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Thursday, May 9, 2013

Mold! DVD Review



Mold! is a fun combination of low-budget horror and comedy, in which a group of scientists working for the government creates a special lethal mold that is to be used as a weapon. The horror film starts with a real horror – a shot of Ronald Reagan railing against drugs.

Yes, this film takes place in 1984, the year of Sixteen Candles, Footloose and Madonna’s Like A Virgin. And of course it was right in the middle of that horrible Reagan administration. (The film’s set dressing includes several Reagan posters, including a campaign poster that says, “Make My Day – Elect Me President,” a detail that I totally appreciate.) Also during the 1980s there were lots and lots of crazy horror films that had elements of comedy, and Mold! is working within that vein, complete with lots of goo and gore and pointedly funny lines like “Dr. Kane had a lot of guts,” which in context is so over-the-top ridiculous that I couldn’t help but laugh.

In a laboratory a scientist accidentally breaks a beaker, and panics, desperately rushing to leave the room. He immediately becomes ill, and military men in gas masks kill him. Three days later, Dr. Matthew Kane (Rick Haymes), the new project manager gives a presentation before Congressman Blankenship (James Murphy), the congressman’s assistant, Sgt. Brisco (Mike Keller) and a man referred to only as The Colonel (Edward X. Young). Kane tells them of the new strain of mold that the government plans to use against drug-producing countries as part of their wonderful war on drugs. (By the way, he mispronounces the word “forte,” saying it as if it had two syllables, a common mistake. “Forte” is actually pronounced the same as “fort.” Just so everyone knows.)

The congressman’s assistant is named Rhodes, and that is to allow for one joke. Kane leads the group to the lab for a demonstration of the mold, and someone asks, “What about Rhodes,” leading to the line, “Rhodes? Where we’re going, we don’t need Rhodes.” That is a line from the end of Back To The Future. Of course that movie was released in 1985, a year after this film takes place, but no matter.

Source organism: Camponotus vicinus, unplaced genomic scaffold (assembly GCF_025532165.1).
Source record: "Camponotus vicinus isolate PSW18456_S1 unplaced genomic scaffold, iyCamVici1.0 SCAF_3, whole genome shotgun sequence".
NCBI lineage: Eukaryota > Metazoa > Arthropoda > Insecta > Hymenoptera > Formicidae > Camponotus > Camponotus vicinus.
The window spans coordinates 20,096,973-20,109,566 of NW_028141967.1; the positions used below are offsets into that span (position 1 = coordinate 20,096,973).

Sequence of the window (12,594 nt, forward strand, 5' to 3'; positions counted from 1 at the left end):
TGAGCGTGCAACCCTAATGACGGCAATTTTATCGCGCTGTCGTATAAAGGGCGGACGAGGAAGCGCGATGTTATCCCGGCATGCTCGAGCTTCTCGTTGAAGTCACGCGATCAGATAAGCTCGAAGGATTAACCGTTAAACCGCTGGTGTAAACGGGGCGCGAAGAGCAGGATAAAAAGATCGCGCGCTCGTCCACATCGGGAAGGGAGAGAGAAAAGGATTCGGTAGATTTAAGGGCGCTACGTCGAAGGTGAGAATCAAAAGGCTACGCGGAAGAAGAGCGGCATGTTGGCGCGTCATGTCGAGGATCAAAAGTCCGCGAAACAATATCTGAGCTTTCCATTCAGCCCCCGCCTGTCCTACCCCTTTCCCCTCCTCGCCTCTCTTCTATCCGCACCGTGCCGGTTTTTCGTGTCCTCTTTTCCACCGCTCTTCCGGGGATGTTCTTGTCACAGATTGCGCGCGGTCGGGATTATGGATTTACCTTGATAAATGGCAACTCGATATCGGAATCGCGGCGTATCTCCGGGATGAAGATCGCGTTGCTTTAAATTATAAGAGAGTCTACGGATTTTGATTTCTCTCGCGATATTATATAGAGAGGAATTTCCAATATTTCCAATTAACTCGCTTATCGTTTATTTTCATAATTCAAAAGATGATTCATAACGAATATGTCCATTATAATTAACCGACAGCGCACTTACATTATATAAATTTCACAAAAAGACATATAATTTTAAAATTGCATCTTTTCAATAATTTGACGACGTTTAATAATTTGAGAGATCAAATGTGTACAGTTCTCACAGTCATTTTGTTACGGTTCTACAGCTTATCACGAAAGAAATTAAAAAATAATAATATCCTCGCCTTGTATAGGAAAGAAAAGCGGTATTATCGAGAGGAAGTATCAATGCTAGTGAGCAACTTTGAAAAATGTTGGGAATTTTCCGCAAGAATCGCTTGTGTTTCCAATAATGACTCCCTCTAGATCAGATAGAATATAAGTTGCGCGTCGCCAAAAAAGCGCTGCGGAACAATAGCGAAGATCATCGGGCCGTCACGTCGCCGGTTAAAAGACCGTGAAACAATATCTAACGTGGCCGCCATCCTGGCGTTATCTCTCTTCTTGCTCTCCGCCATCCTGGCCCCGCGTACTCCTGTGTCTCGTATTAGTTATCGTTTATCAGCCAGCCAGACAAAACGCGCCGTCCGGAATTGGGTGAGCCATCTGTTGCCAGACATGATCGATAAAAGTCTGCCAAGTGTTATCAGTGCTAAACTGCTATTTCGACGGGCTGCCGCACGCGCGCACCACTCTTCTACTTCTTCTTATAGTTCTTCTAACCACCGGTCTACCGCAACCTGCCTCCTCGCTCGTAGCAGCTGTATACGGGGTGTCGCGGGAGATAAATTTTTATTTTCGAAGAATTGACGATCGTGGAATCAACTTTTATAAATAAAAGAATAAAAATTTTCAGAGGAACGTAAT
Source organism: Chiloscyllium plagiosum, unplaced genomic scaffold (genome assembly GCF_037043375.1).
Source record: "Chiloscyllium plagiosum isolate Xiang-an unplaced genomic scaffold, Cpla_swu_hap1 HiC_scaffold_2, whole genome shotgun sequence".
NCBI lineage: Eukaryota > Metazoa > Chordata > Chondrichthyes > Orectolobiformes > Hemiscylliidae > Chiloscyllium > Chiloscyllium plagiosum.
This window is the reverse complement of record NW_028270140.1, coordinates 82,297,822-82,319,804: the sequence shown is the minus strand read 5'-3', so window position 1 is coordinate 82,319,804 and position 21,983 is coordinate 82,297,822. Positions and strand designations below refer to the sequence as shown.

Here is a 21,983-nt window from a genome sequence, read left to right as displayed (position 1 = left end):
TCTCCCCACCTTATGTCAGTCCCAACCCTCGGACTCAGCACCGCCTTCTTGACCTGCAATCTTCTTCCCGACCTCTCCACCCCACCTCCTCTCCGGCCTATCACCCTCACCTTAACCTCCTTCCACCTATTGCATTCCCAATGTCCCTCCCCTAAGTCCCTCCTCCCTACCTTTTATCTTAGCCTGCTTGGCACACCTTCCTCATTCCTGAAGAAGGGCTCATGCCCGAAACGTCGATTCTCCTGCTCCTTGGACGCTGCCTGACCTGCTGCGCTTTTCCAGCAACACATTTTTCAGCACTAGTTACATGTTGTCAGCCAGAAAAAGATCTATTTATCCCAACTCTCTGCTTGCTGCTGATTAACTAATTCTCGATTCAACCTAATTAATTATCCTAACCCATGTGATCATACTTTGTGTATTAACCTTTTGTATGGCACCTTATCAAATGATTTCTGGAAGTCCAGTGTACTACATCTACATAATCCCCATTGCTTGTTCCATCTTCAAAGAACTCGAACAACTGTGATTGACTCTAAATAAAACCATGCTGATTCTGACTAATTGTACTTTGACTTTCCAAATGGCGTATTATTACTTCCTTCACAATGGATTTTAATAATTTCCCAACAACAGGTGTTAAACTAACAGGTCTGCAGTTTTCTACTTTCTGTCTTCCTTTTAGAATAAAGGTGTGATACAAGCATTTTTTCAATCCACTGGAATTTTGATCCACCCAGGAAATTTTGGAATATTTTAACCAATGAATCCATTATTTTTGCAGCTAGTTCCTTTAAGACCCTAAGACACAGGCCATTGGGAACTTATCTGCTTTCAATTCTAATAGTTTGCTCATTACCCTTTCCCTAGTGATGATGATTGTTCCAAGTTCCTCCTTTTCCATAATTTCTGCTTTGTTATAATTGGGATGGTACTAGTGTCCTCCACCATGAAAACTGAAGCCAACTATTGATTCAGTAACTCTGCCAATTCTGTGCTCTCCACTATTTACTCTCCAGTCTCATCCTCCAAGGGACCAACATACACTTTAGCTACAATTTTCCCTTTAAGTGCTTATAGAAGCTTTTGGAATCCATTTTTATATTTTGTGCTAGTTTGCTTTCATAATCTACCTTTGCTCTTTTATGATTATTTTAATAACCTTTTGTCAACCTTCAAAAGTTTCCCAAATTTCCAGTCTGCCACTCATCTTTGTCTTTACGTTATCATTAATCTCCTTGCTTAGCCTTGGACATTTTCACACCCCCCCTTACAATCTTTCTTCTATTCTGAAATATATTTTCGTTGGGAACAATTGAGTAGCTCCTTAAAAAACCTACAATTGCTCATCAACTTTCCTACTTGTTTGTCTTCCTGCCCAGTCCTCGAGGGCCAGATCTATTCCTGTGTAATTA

The group puts on special hazmat suits, and Kane explains, “No moisture, no danger.” The spores are microscopic, but if you turn on a certain light, you can see them. That doesn’t quite make sense to me, but that doesn’t really matter either. What matters is that the mold manages to get onto the congressman because his suit wasn’t secure. We learn this is in a deliciously over-the-top scene where he goes to the bathroom and does several lines of cocaine (subtly hinting at possible hypocrisy in the government’s war on drugs). As I can only assume is true of all diseases and infections, this one starts with a politician’s cock – yes, he’s got mold on his member.

A little later he has returned to the group, sees a bit of mold on his hand, and so – naturally – goes to the sink to wash it off. It is then that Kane, speaking to the others, decides to repeat what he’d said earlier, “And when these spores land on a moist surface, they begin to grow. No moisture, no danger.” It’s kind of obvious, but also kind of wonderful. The whole idea of this mold is that it would spread incredibly quickly, so it’s only moments before the congressman is covered and then dead.

And things get worse for our heroes from there, as they learn not everyone in the laboratory is to be trusted.  Who will survive? How will they get out of the laboratory while still containing the mold? Will Roger and Julia rekindle their romance? When will the actors be allowed to shave those mustaches? By the way, at the end there is a green splotch on the bottom left corner of the green. It is there so briefly that it seems like a mistake or a glitch, but if you pause the DVD, you can see that it actually says, “To be continued…

One other thing I have to mention. In the main body of the closing credits Sgt. Brisco is spelled out as “Sargent Brisco” (Whoops! For those who are curious, it should be spelled Sergeant).  

Mold! was directed by Neil Meschino. This is his first feature-length film. It stars Lawrence George, Ardis Campbell, Edward X. Young, Mike Keller, Rick Haymes, James Murphy, Chris Gentile and Nicholas Russo.

Special Features

The Mold! DVD has a few special features. The first is a commentary track by director Neil Meschino and director of photography Robert Fattorini. Neil says that a lot of the props and set dressing came from his grandmother’s house. They talk about the difficulty in blocking, with so many characters in so tight a space, and the danger of crossing the line in one scene. They also point out another 1980s reference in the film that I did not catch the first time around: the code to get into the laboratory is 8-6-7-5-3-0-9. (The only female character in the film is named Julia, not Jenny, however.)

There is also a twenty-five-minute behind-the-scenes feature which includes interviews with the cast, and footage shot during production. Some of the behind-the-scenes footage near the beginning of this feature is presented as a montage with some annoying, repetitive music playing. But eventually it settles down. This feature includes a sequence showing extensive makeup being put on one of the actors.

The special features also include the film’s trailer.

Mold! is scheduled to be released on May 21, 2013.

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